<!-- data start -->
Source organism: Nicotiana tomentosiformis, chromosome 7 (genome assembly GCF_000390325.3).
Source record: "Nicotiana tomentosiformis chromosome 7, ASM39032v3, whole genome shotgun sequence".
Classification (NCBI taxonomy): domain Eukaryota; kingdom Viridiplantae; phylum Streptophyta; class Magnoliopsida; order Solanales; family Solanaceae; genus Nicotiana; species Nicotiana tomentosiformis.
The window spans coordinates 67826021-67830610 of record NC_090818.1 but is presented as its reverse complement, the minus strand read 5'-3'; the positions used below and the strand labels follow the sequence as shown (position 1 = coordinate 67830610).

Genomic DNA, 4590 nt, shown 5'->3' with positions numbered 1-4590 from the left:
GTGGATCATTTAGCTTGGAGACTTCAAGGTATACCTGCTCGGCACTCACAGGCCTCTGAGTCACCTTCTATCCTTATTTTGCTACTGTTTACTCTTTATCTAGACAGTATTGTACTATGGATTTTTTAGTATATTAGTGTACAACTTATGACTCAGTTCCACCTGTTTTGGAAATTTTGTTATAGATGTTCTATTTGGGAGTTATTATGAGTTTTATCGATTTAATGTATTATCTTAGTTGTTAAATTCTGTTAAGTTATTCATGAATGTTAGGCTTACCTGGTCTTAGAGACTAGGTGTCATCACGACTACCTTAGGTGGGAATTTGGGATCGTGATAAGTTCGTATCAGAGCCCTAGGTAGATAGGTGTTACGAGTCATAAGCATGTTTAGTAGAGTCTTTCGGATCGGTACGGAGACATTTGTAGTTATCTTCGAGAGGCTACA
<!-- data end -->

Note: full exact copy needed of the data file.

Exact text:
Source organism: Nicotiana tomentosiformis, chromosome 7 (genome assembly GCF_000390325.3).
Source record: "Nicotiana tomentosiformis chromosome 7, ASM39032v3, whole genome shotgun sequence".
Classification (NCBI taxonomy): domain Eukaryota; kingdom Viridiplantae; phylum Streptophyta; class Magnoliopsida; order Solanales; family Solanaceae; genus Nicotiana; species Nicotiana tomentosiformis.
The window spans coordinates 67826021-67830610 of record NC_090818.1 but is presented as its reverse complement, the minus strand read 5'-3'; the positions used below and the strand labels follow the sequence as shown (position 1 = coordinate 67830610).

Genomic DNA, 4590 nt, shown 5'->3' with positions numbered 1-4590 from the left:
GTGGATCATTTAGCTTGGAGACTTCAAGGTATACCTGCTCGGCACTCACAGGCCTCTGAGTCACCTTCTATCCTTATTTTGCTACTGTTTACTCTTTATCTAGACAGTATTGTACTATGGATTTTTTAGTATATTAGTGTACAACTTATGACTCAGTTCCACCTGTTTTGGAAATTTTGTTATAGATGTTCTATTTGGGAGTTATTATGAGTTTTATCGATTTAATGTATTATCTTAGTTGTTAAATTCTGTTAAGTTATTCATGAATGTTAGGCTTACCTGGTCTTAGAGACTAGGTGTCATCACGACTACCTTAGGTGGGAATTTGGGATCGTGATAAGTTCGTATCAGAGCCCTAGGTAGATAGGTGTTACGAGTCATAAGCATGTTTAGTAGAGTCTTTCGGATCGGTACGGAGACATTTGTAGTTATCTTCGAGAGGCTACA